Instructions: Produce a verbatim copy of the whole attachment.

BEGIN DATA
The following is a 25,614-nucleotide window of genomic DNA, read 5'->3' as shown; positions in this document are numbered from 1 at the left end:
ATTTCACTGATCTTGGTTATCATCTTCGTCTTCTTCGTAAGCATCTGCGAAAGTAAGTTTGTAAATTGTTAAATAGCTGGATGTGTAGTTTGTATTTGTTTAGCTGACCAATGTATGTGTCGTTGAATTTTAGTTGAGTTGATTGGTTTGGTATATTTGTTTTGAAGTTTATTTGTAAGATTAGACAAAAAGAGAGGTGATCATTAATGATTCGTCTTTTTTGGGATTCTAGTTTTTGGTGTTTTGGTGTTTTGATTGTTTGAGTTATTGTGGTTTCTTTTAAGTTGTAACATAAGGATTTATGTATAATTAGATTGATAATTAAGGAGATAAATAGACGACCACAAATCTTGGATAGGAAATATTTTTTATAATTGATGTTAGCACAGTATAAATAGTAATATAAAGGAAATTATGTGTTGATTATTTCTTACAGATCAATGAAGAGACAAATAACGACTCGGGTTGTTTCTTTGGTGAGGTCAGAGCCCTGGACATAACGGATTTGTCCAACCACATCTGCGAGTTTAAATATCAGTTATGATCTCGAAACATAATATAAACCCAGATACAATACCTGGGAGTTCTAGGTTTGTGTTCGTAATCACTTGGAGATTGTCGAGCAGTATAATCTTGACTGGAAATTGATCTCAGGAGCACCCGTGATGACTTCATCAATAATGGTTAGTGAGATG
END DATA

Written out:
The following is a 25,614-nucleotide window of genomic DNA, read 5'->3' as shown; positions in this document are numbered from 1 at the left end:
ATTTCACTGATCTTGGTTATCATCTTCGTCTTCTTCGTAAGCATCTGCGAAAGTAAGTTTGTAAATTGTTAAATAGCTGGATGTGTAGTTTGTATTTGTTTAGCTGACCAATGTATGTGTCGTTGAATTTTAGTTGAGTTGATTGGTTTGGTATATTTGTTTTGAAGTTTATTTGTAAGATTAGACAAAAAGAGAGGTGATCATTAATGATTCGTCTTTTTTGGGATTCTAGTTTTTGGTGTTTTGGTGTTTTGATTGTTTGAGTTATTGTGGTTTCTTTTAAGTTGTAACATAAGGATTTATGTATAATTAGATTGATAATTAAGGAGATAAATAGACGACCACAAATCTTGGATAGGAAATATTTTTTATAATTGATGTTAGCACAGTATAAATAGTAATATAAAGGAAATTATGTGTTGATTATTTCTTACAGATCAATGAAGAGACAAATAACGACTCGGGTTGTTTCTTTGGTGAGGTCAGAGCCCTGGACATAACGGATTTGTCCAACCACATCTGCGAGTTTAAATATCAGTTATGATCTCGAAACATAATATAAACCCAGATACAATACCTGGGAGTTCTAGGTTTGTGTTCGTAATCACTTGGAGATTGTCGAGCAGTATAATCTTGACTGGAAATTGATCTCAGGAGCACCCGTGATGACTTCATCAATAATGGTTAGTGAGATG